For the most part, women who sell their unwanted clothes don't expect to get a lot. Janis Ehlers of Boca Raton, Fla., regularly takes suitcases full of designer clothes to a consignment shop in Washington, D.C., that takes a 50% cut of the proceeds. She says she considers it "found money."
    The limited-edition designer clothes made for Target and H&M can fetch prices far above their original values on eBay because they are novelties that often sell out quickly at retail. Only a few styles are offered and they're on sale for only a couple of months.
    This is a contrast to a new generation of "designer" labels such as Isaac Mizrahi's line for Target and Nicole Miller's Nicole line for J.C. Penney, which are simply part of the year-round mix at the stores and seem to command only routine interest in the secondary market. For example, in the past three months 87 Mizrahi items sold on eBay with an average price of about $10 -- and none sold higher than their original retail price.
    Even Mr. Lagerfeld, who generated a lot of buzz when he did the first designer guest turn at H&M in 2004, wasn't a hit on eBay. Only 34 items from his H&M collection, which featured a lot of black and had a high-fashion look, were resold on eBay, and the highest price was $78.56 for a party dress that originally sold for $116.
    Sellers -- especially those looking to make a profit -- usually have to strike early. Two weeks ago, Triss Budoff of Houston spent $2,000 at Target on about 55 Proenza Schouler items but missed the peak of the frenzy. So far, she has sold 30 of them for an average of $8 per item more than she paid, meaning she is essentially breaking even after her costs to list the clothes.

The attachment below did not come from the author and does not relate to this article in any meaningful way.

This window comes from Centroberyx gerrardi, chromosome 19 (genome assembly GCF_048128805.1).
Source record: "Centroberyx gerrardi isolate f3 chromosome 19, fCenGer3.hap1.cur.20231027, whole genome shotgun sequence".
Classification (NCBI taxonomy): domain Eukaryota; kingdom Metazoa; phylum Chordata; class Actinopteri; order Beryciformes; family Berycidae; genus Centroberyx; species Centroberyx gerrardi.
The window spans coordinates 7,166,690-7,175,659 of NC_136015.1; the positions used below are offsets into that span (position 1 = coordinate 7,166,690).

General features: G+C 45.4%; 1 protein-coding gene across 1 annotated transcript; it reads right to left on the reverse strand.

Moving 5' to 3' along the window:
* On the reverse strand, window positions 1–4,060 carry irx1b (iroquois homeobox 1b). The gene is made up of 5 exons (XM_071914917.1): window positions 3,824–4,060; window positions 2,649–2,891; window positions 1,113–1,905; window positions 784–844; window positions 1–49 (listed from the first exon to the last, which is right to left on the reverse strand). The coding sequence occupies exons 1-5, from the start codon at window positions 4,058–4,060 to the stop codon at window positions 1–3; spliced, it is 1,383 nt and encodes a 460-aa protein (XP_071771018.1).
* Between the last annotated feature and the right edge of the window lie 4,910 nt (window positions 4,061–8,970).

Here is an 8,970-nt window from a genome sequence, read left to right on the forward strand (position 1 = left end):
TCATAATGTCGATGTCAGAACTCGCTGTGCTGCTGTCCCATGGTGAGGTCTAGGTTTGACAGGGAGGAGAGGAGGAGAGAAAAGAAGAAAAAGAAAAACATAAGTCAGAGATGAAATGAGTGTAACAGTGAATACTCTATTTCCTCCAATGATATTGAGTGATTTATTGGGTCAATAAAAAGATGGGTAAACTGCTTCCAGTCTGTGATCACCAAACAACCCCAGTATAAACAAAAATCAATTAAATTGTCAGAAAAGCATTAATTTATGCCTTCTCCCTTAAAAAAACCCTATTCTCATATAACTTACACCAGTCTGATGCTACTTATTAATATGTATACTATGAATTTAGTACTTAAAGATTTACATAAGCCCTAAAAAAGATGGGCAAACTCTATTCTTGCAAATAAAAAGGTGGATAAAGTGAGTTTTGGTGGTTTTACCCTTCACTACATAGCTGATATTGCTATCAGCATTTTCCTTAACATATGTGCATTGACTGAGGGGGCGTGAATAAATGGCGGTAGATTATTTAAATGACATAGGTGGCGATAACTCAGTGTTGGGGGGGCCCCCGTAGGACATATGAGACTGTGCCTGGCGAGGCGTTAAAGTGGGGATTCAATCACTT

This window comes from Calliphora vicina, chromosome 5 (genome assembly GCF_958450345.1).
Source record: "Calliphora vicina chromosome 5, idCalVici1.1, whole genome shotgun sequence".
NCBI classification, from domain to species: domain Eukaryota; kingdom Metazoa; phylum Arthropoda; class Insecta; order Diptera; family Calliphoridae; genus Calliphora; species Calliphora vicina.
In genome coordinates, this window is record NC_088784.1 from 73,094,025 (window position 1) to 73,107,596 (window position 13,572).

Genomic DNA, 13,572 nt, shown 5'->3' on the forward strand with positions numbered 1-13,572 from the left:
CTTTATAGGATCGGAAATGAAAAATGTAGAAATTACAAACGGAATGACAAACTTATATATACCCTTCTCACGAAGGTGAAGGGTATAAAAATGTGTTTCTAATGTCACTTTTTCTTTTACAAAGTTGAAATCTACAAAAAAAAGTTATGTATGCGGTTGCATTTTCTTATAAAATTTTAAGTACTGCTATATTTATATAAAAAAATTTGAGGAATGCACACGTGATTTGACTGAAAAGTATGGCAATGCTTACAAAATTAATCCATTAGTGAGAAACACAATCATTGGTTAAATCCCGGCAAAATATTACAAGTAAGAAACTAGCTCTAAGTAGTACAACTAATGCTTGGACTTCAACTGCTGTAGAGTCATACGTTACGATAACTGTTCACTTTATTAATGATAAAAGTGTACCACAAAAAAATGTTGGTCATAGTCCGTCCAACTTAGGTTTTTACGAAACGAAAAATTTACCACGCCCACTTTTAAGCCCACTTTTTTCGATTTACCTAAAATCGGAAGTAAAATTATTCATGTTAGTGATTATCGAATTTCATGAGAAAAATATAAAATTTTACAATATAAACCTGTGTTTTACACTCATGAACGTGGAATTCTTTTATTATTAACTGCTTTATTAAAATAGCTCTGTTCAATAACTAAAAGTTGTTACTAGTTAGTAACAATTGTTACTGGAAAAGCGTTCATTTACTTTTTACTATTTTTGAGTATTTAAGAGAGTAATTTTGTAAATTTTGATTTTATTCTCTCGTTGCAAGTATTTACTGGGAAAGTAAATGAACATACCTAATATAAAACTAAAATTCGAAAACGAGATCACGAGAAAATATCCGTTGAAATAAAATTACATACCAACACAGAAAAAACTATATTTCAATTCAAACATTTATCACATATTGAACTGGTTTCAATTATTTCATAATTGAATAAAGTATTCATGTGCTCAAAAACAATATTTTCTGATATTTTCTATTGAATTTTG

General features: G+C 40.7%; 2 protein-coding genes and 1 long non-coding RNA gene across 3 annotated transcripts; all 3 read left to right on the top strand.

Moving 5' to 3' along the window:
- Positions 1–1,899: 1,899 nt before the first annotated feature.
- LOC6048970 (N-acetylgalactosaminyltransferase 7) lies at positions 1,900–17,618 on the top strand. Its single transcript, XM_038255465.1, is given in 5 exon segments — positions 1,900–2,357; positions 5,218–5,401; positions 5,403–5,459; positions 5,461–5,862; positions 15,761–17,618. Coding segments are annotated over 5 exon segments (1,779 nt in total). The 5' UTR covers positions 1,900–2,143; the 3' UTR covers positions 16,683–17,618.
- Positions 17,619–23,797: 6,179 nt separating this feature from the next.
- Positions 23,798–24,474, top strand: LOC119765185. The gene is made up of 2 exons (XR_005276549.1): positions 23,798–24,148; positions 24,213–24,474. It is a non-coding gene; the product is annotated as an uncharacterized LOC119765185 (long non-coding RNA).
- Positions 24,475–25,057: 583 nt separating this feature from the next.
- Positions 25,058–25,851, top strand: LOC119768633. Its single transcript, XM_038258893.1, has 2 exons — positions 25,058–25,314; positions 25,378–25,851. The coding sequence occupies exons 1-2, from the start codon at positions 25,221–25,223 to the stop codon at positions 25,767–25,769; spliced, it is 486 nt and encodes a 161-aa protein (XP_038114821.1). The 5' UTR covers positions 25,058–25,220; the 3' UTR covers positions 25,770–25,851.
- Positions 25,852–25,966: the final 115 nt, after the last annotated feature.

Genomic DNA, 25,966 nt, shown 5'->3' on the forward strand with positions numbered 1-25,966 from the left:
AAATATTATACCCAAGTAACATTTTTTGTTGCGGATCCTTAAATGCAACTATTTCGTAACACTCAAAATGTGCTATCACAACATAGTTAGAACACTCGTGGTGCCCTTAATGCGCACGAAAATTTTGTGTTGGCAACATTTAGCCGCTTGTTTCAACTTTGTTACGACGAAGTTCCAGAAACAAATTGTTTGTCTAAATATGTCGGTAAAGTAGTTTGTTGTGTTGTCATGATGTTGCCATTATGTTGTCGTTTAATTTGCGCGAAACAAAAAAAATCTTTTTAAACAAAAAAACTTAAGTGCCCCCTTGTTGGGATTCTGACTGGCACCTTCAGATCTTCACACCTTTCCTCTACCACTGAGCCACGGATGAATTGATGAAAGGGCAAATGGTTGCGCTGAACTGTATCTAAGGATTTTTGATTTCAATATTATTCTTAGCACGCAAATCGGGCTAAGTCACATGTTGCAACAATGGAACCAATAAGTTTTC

Still, she isn't deterred. She figures she can return anything she can't sell within 90 days and get a full refund. To increase her chances of cashing in next time, she plans to show up at the store the first day the clothes hit.
    Target, H&M and the other stores don't seem to mind because the guest-designer programs are aimed more at generating buzz than sales volume. Target doesn't limit the amount of designer merchandise a shopper can buy, because its goal is to make high fashion accessible to a broad audience, spokeswoman Amy von Walter says.
    H&M also says it's making high fashion more accessible and allows people to buy as much as they want. H&M said in a statement: "While we prefer buying and selling to take place in our H&M stores, there are no laws preventing private individuals from trading on the Internet."
    Teri Agins discusses the market for used designer clothes Saturday morning on ABC's "Weekend Good Morning America." Check local listings.
    Write to Teri Agins at
  2. Interesting ... I was about to return that exact Proenza top ... but maybe I should keep it instead now? What do you think?
  3. This is a bit contraversial because there are people out there who will buy tonnes of the stuff for the sole purpose of turning a profit on Ebay.

    This is the case with Stella at Target in Australia. The range was already limited and there were people who took whole clothing racks to the checkout - which sucks for those who want to buy these items for their personal enjoyment.
  4. well this never happens to me. alot of times i change my mind and i can barely get 50% of what i paid for! =(

    and i find it really hard to sell my pieces. i guess the ppl that buy to sell don't have an attachment to the items. it's just profit for them. but i do think these stores should limit the pieces people can buy so it's going to customers that will keep on coming back rather than profiteers!!

    checking out with a whole rack is just ridiculous. they should have done something about that. target might as well not produce it if they are going to let some business person buy a whole rack and sell it elsewhere!!!